As a Leader as Coach, you are becoming aware of ethical dilemmas facing you.
You know that you are bound to keep anything that happens in coaching confidential, between you and the other person. It is up to them who and what they tell.
Sometimes you will be tested on the confidentiality part of your contract, and you’ll need to decide how to act.
Some examples of when you’re bound by your confidentiality contract
- You may notice that multiple people are coming to you for coaching about their relationship with a certain member of the leadership team. They are all trying to figure out, independently, how to work with this individual who they are all finding difficult to work with, albeit in differing ways. Given the pattern, it feels as though the organisation needs to know about this individual’s impact on so many people. But you are bound by your confidentiality contract. How might you tackle this?
- In another instance, a member of your team has asked for some coaching to process their 360 degree feedback results. They have got bogged down trying to understand a particular comment from one person. You think you know who this person is, as you have heard them commenting on this individual in a meeting previously. What might you do?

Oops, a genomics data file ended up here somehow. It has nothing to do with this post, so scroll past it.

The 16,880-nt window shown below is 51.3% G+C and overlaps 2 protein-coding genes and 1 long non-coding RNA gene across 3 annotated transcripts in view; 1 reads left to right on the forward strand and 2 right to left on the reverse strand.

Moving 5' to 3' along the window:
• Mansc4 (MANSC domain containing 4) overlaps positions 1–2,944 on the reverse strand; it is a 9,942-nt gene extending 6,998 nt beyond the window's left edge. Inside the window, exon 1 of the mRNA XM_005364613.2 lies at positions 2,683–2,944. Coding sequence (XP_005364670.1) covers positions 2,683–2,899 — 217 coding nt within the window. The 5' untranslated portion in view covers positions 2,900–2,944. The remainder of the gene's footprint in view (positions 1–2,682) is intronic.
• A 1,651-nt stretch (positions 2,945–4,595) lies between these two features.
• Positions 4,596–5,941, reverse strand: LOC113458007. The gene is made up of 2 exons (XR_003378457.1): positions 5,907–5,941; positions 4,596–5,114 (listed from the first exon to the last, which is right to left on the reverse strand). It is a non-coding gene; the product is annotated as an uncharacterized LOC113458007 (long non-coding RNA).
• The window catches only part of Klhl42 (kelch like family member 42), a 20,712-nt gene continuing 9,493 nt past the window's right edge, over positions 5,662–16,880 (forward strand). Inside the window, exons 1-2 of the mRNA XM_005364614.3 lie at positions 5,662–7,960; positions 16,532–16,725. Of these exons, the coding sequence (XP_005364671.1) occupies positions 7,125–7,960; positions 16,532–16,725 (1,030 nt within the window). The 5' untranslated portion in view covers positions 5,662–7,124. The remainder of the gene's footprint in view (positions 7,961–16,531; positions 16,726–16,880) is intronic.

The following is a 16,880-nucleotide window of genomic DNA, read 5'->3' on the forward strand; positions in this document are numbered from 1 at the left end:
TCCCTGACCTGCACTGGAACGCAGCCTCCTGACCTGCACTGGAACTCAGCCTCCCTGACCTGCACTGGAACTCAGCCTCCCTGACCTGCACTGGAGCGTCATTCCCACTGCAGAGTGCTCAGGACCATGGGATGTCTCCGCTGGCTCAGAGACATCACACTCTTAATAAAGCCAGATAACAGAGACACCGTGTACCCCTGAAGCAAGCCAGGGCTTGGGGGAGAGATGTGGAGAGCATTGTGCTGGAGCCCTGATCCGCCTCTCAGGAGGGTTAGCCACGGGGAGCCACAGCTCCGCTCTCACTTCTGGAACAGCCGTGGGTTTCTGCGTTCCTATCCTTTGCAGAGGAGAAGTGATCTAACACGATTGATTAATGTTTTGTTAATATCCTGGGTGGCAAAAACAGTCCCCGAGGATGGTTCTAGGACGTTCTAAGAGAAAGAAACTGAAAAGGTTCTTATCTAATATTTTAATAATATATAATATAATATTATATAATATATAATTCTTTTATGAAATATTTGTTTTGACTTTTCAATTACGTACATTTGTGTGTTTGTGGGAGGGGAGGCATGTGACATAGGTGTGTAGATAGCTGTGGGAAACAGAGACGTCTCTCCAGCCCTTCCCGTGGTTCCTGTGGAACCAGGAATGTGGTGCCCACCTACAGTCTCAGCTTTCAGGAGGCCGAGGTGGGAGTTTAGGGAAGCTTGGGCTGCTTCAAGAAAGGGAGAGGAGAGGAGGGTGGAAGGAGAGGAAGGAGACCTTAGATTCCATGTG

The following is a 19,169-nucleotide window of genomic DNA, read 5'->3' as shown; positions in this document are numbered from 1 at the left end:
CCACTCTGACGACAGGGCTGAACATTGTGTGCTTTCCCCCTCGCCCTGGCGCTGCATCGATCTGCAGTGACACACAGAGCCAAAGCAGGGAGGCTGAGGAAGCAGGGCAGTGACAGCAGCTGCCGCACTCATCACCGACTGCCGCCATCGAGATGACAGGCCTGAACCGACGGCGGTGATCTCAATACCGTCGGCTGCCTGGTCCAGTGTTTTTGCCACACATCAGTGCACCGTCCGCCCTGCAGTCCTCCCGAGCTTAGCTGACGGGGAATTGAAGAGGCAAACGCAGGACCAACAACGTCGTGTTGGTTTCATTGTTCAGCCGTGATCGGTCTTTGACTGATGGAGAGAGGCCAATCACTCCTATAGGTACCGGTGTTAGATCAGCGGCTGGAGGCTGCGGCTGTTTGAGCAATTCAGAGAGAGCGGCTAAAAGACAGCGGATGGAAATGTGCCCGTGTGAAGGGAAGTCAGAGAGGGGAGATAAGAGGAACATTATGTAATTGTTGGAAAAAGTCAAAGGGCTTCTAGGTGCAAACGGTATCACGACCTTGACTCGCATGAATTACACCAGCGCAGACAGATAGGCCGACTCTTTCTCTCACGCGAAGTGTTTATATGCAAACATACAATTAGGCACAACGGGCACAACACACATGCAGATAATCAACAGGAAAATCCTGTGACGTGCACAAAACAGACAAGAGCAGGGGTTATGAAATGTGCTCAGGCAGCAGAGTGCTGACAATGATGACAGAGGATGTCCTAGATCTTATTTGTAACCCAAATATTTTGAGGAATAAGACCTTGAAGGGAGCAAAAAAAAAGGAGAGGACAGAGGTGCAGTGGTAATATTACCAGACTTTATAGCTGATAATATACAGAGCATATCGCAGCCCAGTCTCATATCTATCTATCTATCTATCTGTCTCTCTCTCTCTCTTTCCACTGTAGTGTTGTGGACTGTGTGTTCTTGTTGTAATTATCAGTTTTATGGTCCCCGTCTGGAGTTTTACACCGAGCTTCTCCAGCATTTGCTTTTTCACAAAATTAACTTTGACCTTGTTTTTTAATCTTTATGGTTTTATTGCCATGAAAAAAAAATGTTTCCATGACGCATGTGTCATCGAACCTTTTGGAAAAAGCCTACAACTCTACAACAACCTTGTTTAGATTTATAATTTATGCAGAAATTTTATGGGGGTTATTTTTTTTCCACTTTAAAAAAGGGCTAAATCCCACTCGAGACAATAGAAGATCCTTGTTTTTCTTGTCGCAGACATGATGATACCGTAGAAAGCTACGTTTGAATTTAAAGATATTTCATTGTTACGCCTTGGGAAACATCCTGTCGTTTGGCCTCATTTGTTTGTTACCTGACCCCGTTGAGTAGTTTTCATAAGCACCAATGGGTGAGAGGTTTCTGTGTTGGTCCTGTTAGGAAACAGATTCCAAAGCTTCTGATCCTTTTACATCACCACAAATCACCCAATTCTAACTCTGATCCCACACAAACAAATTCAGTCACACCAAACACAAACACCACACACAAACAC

- You take the train with someone who seems to be fishing for information about one of their team members, who you coach. How do you react?
- You hear from your coachee that they are being bullied. They don’t use such harsh words, but that’s how you interpret it. How does your duty of confidentiality stack up against your duty of care?
More dilemmas to think about seriously, deciding on a tailored course of action that meets the needs of the situation and the relationship. Coaching supervision can help you to figure out what to do for each particular situation and each individual scenario.